Would It Pose a Problem for You?

“Doctor, Make Me Feel Better….Just Don’t Do It Too Quickly”


Can you imagine ever saying this to someone in the medical profession as you’re writhing in pain on the guerney in the ER? Would you ever tell your attorney, “take your time getting me out of jail and proving my innocence? I want the District Attorney to come to that conclusion on his own and come down here and let me out personally.”?


I am guessing that you are shaking your head, right?

I heard a disturbing story from one of our associates yesterday. Let me know if you’ve heard this before or had it happen to you.
 
Please Tell Me You’re Making This Up


A Seller had recently received an offer on their new listing. It wasn’t a full priced offer but in today’s market, it was a very good offer. It was a border-line “acceptable with no counter offer” kind of offer.


Sadly, the Seller felt that the house must be underpriced and decided to not reply to the offer. It seems that the Seller felt that any offer coming in that quickly after placing the home on the market should have been at full price or perhaps even higher. The Seller feels that they will certainly get higher offers. 


When (and if) this home finally sells, I wonder if the Seller will be upset if the future buyers don’t leave them a tip on the table after the closing too? You know, for all the hard work and kindness they showed.


Is Your Best Offer Your First Offer?


Many agents have said this to their clients, especially when negotiating an offer. I don’t think there is anything that can definitively prove this is true but experience tells us that offers usually don’t get higher the longer a home stays on the market, right?


The longer a home is listed, the more potential buyers will begin to question it’s perception of value. The lower the perception of value, the lower the demand for that home. Add to that an increasing supply of inventory and that’s not a good recipe for the market value of that specific home ever going up in value.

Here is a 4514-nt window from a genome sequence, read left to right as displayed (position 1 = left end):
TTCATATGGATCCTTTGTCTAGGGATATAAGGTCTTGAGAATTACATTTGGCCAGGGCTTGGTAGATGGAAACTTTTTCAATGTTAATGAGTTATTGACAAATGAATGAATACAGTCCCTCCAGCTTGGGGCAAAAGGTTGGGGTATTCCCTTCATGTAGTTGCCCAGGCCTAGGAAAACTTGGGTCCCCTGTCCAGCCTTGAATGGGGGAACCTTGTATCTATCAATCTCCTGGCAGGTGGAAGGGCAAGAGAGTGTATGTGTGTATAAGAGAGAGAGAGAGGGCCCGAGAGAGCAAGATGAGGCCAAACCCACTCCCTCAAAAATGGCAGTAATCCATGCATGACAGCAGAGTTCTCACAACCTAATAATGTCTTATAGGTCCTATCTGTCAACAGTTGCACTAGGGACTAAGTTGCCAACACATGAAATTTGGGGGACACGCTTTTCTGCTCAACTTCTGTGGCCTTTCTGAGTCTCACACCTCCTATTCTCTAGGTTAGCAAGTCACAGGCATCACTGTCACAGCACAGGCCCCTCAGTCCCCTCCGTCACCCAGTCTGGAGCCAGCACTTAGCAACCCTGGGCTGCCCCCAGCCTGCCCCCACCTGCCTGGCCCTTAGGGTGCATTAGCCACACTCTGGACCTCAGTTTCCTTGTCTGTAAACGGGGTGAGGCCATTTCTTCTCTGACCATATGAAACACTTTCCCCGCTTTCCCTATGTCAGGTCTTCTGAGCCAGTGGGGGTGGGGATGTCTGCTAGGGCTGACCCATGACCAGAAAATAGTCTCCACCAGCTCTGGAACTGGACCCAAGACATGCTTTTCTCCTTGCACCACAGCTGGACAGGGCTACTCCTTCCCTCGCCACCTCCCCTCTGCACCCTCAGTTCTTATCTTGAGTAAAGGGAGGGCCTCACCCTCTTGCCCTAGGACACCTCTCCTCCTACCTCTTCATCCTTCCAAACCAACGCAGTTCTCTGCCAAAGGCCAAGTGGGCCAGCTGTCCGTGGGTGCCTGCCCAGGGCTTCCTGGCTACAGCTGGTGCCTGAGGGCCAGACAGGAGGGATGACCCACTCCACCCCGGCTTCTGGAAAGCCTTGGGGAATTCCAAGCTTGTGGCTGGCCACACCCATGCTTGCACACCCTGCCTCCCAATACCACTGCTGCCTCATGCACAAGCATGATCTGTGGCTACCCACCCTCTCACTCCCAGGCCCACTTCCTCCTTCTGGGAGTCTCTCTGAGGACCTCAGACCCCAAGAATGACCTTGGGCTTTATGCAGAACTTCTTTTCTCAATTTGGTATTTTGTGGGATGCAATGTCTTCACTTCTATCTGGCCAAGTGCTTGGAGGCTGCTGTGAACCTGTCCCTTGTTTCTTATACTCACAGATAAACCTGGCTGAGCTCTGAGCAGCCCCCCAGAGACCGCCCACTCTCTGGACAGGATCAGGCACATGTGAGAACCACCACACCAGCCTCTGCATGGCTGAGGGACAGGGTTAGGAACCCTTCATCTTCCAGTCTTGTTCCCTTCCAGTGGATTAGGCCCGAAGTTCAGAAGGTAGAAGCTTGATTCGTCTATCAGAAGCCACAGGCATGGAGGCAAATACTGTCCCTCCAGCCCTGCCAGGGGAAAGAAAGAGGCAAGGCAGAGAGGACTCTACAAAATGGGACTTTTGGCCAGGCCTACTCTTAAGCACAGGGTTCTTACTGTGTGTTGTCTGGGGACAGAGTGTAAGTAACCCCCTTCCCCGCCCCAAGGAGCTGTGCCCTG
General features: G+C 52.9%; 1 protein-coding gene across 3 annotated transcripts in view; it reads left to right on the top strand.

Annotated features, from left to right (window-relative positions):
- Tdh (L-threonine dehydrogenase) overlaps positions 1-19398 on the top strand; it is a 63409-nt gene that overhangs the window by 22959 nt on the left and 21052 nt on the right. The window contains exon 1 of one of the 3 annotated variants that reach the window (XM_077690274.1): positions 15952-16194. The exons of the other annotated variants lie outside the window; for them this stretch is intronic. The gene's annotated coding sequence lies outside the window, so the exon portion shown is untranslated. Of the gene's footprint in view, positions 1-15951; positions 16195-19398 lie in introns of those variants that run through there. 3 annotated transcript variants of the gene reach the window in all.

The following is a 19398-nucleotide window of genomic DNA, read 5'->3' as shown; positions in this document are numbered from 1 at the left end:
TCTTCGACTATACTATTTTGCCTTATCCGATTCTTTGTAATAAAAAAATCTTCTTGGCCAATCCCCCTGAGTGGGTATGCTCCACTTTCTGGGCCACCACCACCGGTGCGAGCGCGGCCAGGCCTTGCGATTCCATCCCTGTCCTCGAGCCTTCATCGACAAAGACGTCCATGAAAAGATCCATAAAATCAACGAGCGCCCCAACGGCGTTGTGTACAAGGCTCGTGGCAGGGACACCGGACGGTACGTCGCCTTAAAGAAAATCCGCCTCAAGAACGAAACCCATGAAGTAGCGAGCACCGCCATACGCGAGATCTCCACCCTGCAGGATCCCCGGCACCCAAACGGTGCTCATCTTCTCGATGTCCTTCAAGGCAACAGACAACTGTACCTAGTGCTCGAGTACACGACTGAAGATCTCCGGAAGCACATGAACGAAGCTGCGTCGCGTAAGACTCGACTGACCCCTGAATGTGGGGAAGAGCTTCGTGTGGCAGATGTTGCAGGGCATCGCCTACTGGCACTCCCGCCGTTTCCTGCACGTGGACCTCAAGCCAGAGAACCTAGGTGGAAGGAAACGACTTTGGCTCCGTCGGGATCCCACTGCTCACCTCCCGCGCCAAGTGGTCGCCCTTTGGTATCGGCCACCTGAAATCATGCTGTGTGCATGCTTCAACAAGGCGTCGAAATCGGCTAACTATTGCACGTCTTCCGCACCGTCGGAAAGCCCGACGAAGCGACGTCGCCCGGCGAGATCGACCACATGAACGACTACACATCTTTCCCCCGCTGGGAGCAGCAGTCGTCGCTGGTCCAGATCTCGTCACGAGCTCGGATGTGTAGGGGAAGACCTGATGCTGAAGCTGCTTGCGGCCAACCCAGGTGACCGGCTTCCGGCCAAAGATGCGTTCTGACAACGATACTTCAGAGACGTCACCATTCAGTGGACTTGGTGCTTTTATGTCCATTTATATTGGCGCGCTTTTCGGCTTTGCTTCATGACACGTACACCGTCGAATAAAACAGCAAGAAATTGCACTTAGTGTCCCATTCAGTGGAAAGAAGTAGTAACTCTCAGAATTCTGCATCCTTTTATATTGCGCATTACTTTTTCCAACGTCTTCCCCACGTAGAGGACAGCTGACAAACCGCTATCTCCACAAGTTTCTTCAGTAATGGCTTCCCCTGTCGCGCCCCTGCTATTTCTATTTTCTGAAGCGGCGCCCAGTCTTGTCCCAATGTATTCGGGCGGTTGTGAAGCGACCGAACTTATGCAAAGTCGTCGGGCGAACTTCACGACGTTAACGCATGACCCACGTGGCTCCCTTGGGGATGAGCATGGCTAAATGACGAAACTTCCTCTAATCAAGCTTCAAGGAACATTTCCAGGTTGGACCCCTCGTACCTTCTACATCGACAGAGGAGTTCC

Three Questions from Buyers


When a home hits the market, has great curb appeal, shows well and is positioned properly on the pricing scale, the buyers that walk through the door (having seen all the other competing homes on the market) will most likely ask themselves or their Realtor, “What’s it going to take to get this house?” That is the kind of reaction every Seller should be aiming from the day they put their house on the market.


After a house has been on the market for a month or two, the slowly dying stream of buyers begin to ask, “I wonder how much the Sellers would come down from their asking price?” There doesn’t seem to be urgency on either side of the table with the Buyers not encouraged to submit a “test” offer and the Sellers are just standing their ground.


Once a home has been on the market for more than three months (sometimes less depending on the local markets) the main question out of their mouths will be “what do you think is wrong with it?” 


Address It Up Front


Here’s a quick and easy way to avoid the issue that came up with the unfortunate Realtor and his unrealistic Seller from the top of this post. Ask the Sellers during your initial marketing presentation or interview, “If I was able to sell your home in 30 days or less, would that pose a problem for you?” You’re not saying you guarantee it will be sold and you’re not even saying it will be sold at all. You’re just trying to find out if that would pose a problem to the Sellers.


Most Sellers would say “No, that would be great,” or “Wow! Do you really think we could have an offer that quickly?” And while it’s true that some might say “I would think that meant that we underpriced it, right?” at least you would have a chance to educate them on the customs of your local market, current statistics (such as list/sale ratio vs. days on the market) and their options when negotiating offers.


You could even address the three “questions” Buyers will be asking during the Selling process. Ask them if they went through those phases when they purchased the house they are now selling.


You Can’t Answer Someone’s Prayers Until You Know What They Are Praying For

Under the same logic, it’s hard to exceed your clients expectations when you don’t even know what they expect. Use the pre-listing process to set expectations of the market, how it functions and what everyone’s role will be – before the home hits the market, during the listing period, after a successful contract has been negotiated and all the way through the successful management and closing of the transaction. 



Let me ask you, if you were able to work with Sellers who were better prepared for all the scenarios that could occur, “Would that pose a problem for you?”


Until next time, keep building relationships, solving problems and having fun.







2 Responses to Would It Pose a Problem for You?
  1. Jay Thompson
    May 1, 2011 | 12:12 am

    Excellent post Sean. There are a lot of examples out there of people turning away a quick offer, only to wish they had it back later… You provide sage advice for agents and sellers.

  2. Sean M. Carpenter
    May 1, 2011 | 6:19 pm

    Thanks Jay – Honored that you popped in to check out the Toolbox